Frogs

Early, rainy spring brings me into my small backyard garden. It’s a frustrating little place – there are areas where the flowers are flourishing. Green leaves are speckled with buds or supporting vibrant blooms. Then there are the areas that are barren. Dirt and half-decomposed mulch and weeds mix with dog pee. I obsess over those areas.

Every time I walk down my garden path, I look at the empty spaces. I bend slightly and squint, hoping to see a glimmer of growth. Hoping that the smattering of green is more than another weed. I make mental notes to buy more bulbs, seeds, and plants to fill those barren spaces.

I pay little attention to the areas that are thriving. Even among my herb garden, I tend to discount the strong plants as a result of something out of my control. The soil is better; the plant is established; the sun shines brighter there. I pay too much attention to the emptiness, to the damaged areas, to the destructive weeds.

And then there’s my lawn. Bumpy and half-overgrown; the other half patchy with muddy, weedy areas that scream, “You suck at this!” I sit on my deck stairs, glass of wine or cup of coffee in my hands, staring at my angry lawn and my mangy garden and feel utterly paralyzed to do a damn thing about it except dwell on the emptiness and the damage.

To say these are dark days would be utterly melodramatic. They aren’t happy days…but they aren’t completely horrible. I’m grieving, and that is something I don’t do gracefully.  I’ve had months of heartache – one frog that didn’t turn into a prince, no matter how much I kissed or fucked him, after another. Six, to be precise. Six suitors who pursued me hotly, insisted they wanted to build a future with me, then stopped communicating with me. No more emails, texts gone ignored, calls not returned. Poof, they disappeared leaving me to beat myself to a pulp for not being thin enough, witty enough, tall enough, rich enough, pretty enough, smart enough…for simply being not good enough.  Or for being too much – too eccentric, too emotional, too busy, too compulsive or quirky.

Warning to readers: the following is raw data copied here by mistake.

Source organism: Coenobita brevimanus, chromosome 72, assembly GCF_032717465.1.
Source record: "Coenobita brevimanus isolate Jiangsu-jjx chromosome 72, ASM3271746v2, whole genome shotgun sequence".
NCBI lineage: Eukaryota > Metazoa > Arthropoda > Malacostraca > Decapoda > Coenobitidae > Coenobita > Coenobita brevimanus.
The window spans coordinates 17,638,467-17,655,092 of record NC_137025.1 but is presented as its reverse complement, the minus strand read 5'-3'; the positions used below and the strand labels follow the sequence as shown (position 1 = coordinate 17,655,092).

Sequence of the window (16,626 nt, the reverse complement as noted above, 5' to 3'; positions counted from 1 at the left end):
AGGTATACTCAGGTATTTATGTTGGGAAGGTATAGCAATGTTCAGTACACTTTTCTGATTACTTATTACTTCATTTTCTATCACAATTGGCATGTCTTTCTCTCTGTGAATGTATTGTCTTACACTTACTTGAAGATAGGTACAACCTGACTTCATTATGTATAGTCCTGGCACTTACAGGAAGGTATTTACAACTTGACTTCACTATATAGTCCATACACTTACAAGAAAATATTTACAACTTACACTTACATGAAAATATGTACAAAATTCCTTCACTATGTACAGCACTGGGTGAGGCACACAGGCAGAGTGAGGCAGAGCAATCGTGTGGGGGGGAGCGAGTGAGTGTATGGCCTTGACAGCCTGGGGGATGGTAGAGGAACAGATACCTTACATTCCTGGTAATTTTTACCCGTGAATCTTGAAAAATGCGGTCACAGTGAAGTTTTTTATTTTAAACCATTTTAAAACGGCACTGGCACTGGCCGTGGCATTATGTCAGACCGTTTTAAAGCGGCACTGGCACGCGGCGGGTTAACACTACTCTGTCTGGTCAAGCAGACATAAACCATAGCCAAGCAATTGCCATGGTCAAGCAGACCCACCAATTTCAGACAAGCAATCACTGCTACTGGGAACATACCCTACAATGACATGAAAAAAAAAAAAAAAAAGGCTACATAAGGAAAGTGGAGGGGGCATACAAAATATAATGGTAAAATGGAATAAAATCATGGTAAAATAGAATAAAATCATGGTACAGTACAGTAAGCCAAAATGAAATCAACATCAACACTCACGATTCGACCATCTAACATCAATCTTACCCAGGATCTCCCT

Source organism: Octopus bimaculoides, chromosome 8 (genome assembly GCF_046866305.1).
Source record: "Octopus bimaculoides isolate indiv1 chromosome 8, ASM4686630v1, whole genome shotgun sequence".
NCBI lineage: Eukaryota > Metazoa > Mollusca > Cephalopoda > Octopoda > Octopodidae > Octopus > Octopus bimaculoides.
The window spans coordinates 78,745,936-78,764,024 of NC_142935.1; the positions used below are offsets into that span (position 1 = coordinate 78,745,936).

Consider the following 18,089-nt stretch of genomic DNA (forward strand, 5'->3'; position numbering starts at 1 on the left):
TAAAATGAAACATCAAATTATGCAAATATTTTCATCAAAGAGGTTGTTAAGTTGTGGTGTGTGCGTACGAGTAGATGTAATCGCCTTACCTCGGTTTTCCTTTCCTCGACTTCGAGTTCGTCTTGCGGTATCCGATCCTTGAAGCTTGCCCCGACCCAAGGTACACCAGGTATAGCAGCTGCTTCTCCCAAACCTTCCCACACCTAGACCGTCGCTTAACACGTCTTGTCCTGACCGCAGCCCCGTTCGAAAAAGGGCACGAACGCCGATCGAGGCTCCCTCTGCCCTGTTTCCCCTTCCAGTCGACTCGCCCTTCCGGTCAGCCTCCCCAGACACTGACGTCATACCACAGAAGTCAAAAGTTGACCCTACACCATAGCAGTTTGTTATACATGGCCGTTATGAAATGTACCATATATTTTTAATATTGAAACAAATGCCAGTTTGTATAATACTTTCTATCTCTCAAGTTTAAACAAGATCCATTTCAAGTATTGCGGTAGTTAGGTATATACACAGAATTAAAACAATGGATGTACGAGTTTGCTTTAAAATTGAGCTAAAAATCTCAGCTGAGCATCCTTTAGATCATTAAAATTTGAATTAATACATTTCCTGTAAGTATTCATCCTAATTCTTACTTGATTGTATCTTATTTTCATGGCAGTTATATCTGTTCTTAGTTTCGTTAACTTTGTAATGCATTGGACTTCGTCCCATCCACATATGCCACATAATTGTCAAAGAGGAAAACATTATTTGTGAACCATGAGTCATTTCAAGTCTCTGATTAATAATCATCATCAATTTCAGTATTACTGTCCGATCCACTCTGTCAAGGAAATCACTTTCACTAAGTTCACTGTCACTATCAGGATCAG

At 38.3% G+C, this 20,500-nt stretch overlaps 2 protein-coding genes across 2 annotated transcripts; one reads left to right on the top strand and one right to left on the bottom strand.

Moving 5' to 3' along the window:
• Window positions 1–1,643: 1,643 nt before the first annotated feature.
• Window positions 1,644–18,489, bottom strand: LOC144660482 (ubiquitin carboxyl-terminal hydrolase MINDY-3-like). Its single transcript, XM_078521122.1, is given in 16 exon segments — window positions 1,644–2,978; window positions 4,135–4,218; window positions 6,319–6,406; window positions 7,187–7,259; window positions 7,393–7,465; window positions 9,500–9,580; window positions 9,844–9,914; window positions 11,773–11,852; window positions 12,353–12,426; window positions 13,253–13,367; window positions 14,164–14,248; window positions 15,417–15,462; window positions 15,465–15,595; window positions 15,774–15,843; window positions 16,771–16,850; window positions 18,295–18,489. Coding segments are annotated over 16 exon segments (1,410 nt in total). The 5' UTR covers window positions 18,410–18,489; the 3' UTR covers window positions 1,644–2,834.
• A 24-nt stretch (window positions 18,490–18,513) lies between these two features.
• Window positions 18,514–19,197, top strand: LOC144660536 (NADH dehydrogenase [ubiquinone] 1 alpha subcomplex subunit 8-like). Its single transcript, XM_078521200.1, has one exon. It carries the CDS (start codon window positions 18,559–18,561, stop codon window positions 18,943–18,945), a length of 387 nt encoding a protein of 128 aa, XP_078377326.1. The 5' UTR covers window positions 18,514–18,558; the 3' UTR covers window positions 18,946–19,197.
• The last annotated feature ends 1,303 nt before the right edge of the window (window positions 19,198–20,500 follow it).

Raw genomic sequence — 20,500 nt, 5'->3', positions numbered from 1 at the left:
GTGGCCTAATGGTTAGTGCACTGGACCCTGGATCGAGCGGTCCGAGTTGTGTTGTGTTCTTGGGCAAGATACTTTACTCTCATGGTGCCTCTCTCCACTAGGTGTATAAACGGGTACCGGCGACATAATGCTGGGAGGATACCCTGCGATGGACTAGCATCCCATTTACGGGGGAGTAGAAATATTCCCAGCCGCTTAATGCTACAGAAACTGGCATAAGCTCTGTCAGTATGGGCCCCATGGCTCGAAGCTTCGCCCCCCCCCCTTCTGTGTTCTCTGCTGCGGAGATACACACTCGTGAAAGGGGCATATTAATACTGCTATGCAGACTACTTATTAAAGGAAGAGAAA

Cognitively, I know none of that is true…I’ll be good enough to the right frog-prince.  But emotionally, I’m as muddy and bare as those patches I obsess over in my lawn and garden. All I can do is drink – coffee in the morning, wine in the afternoon – and feel paralyzed. Which is ridiculous, I know. But that’s what this sort of paralysis does.  It reduces me.

I’m a relationship girl. I like being in a relationship even though I have proven time and again that I am sufficiently inept at creating healthy, romantic partnerships. I need that label, that safety and security of knowing he is ‘mine’ and I am ‘his’. The rest will work itself out. Let’s skip Courting and jump right to Relationship. Then we can court without the anxiety and insecurity. At least I wouldn’t have anxiety and insecurity. He would have increased anxiety because what he had gotten himself into was sinking in. The thrill was fading, the gild coming off the lily. All the while, I stood clueless in my happy, dreamy world of denial and fantasy.

When I muster the strength and make the time, I go into my garden and yank out the weeds, their roots desperately clinging to clumps of soil. I shake the excess, still useful, soil back into the garden and discard the weed. I pull out my rake and till the bare patches of grass to a fluffy loam, creating a welcome environment for seeds. The dark sky is going to handle the job of watering the freshly-groomed gardens and lawn. Back on my deck stairs, bottle of water in my hand, I am satisfied with the effort. The sweat mixed with soil has formed a paste on my face, hands and legs. A long, hot shower is in my immediate future. Right after I admire the hard work I have done in my yard.

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1 Comment

  1. Michael

     /  August 26, 2011

    The depth of your heart always amazes me..

    Lone Wolfe

    Like

    Reply

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